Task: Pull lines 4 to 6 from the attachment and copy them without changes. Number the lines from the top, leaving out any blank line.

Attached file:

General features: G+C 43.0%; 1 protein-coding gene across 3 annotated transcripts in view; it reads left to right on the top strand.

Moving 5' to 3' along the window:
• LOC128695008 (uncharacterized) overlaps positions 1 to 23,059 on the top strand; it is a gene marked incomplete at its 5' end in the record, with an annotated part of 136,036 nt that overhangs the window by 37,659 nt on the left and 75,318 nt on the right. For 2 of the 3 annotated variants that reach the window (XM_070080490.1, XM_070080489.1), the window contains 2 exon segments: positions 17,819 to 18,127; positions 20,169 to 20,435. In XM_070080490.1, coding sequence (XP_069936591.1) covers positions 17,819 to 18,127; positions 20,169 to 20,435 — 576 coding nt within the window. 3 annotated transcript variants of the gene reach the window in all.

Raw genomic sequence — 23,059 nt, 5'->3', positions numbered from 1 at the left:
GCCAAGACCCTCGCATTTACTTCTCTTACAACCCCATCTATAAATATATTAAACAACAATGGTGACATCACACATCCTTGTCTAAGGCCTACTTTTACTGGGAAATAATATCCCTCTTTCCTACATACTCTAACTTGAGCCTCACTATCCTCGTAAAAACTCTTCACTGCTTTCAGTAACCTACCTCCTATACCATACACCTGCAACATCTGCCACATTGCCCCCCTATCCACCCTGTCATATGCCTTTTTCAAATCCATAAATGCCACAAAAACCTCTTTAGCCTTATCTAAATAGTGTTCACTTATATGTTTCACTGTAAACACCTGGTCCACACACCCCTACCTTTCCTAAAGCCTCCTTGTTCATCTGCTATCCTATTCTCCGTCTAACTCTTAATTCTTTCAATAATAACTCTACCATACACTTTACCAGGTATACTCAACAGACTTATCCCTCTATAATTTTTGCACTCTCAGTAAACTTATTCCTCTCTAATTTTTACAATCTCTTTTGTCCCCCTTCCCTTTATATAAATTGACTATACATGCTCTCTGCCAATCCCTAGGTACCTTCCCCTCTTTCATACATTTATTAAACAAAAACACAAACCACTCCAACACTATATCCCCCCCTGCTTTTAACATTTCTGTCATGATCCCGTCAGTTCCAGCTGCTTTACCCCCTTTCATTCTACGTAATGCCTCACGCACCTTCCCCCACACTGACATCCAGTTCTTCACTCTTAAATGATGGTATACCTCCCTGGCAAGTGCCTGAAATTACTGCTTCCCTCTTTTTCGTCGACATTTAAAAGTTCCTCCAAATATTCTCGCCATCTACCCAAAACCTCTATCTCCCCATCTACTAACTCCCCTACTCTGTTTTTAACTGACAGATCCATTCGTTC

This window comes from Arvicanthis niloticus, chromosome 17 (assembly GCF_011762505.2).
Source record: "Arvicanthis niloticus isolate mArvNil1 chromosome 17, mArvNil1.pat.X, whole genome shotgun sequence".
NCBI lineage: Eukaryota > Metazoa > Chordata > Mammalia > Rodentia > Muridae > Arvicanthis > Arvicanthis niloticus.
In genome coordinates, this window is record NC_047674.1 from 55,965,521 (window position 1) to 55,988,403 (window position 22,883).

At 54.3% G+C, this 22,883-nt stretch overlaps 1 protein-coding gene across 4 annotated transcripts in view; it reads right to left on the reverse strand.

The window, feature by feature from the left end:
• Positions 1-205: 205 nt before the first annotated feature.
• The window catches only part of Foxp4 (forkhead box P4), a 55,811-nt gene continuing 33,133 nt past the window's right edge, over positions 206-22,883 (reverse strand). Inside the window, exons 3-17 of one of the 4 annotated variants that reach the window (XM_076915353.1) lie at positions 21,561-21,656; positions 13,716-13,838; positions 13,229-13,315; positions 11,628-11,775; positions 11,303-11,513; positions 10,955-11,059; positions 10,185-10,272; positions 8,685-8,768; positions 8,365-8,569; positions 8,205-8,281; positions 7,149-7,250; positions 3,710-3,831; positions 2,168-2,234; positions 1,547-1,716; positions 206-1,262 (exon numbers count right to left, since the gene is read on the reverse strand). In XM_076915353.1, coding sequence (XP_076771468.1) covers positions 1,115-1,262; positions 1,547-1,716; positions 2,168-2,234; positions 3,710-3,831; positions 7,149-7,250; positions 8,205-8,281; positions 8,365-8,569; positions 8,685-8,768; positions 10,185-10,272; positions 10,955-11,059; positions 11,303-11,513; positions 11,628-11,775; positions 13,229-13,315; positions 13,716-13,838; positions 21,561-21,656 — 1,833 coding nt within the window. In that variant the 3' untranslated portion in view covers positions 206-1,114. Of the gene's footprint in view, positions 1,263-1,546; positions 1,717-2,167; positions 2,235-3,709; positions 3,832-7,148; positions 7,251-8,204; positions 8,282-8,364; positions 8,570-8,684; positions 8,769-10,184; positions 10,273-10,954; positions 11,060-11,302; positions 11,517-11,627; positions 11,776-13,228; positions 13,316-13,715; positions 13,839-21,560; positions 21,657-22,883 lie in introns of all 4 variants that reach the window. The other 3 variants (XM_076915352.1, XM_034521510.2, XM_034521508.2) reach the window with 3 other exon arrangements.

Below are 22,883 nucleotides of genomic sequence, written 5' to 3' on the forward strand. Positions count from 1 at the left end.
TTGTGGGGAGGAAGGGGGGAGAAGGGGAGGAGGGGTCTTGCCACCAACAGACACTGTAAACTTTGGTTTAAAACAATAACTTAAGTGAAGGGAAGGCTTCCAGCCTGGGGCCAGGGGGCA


Raw genomic sequence — 23,059 nt, 5'->3', positions numbered from 1 at the left:
GCCAAGACCCTCGCATTTACTTCTCTTACAACCCCATCTATAAATATATTAAACAACAATGGTGACATCACACATCCTTGTCTAAGGCCTACTTTTACTGGGAAATAATATCCCTCTTTCCTACATACTCTAACTTGAGCCTCACTATCCTCGTAAAAACTCTTCACTGCTTTCAGTAACCTACCTCCTATACCATACACCTGCAACATCTGCCACATTGCCCCCCTATCCACCCTGTCATATGCCTTTTTCAAATCCATAAATGCCACAAAAACCTCTTTAGCCTTATCTAAATAGTGTTCACTTATATGTTTCACTGTAAACACCTGGTCCACACACCCCTACCTTTCCTAAAGCCTCCTTGTTCATCTGCTATCCTATTCTCCGTCTAACTCTTAATTCTTTCAATAATAACTCTACCATACACTTTACCAGGTATACTCAACAGACTTATCCCTCTATAATTTTTGCACTCTCAGTAAACTTATTCCTCTCTAATTTTTACAATCTCTTTTGTCCCCCTTCCCTTTATATAAATTGACTATACATGCTCTCTGCCAATCCCTAGGTACCTTCCCCTCTTTCATACATTTATTAAACAAAAACACAAACCACTCCAACACTATATCCCCCCCTGCTTTTAACATTTCTGTCATGATCCCGTCAGTTCCAGCTGCTTTACCCCCTTTCATTCTACGTAATGCCTCACGCACCTTCCCCCACACTGACATCCAGTTCTTCACTCTTAAATGATGGTATACCTCCCTGGCAAGTGCCTGAAATTACTGCTTCCCTCTTTTTCGTCGACATTTAAAAGTTCCTCCAAATATTCTCGCCATCTACCCAAAACCTCTATCTCCCCATCTACTAACTCCCCTACTCTGTTTTTAACTGACAGATCCATTCGTTC

This window comes from Arvicanthis niloticus, chromosome 17 (assembly GCF_011762505.2).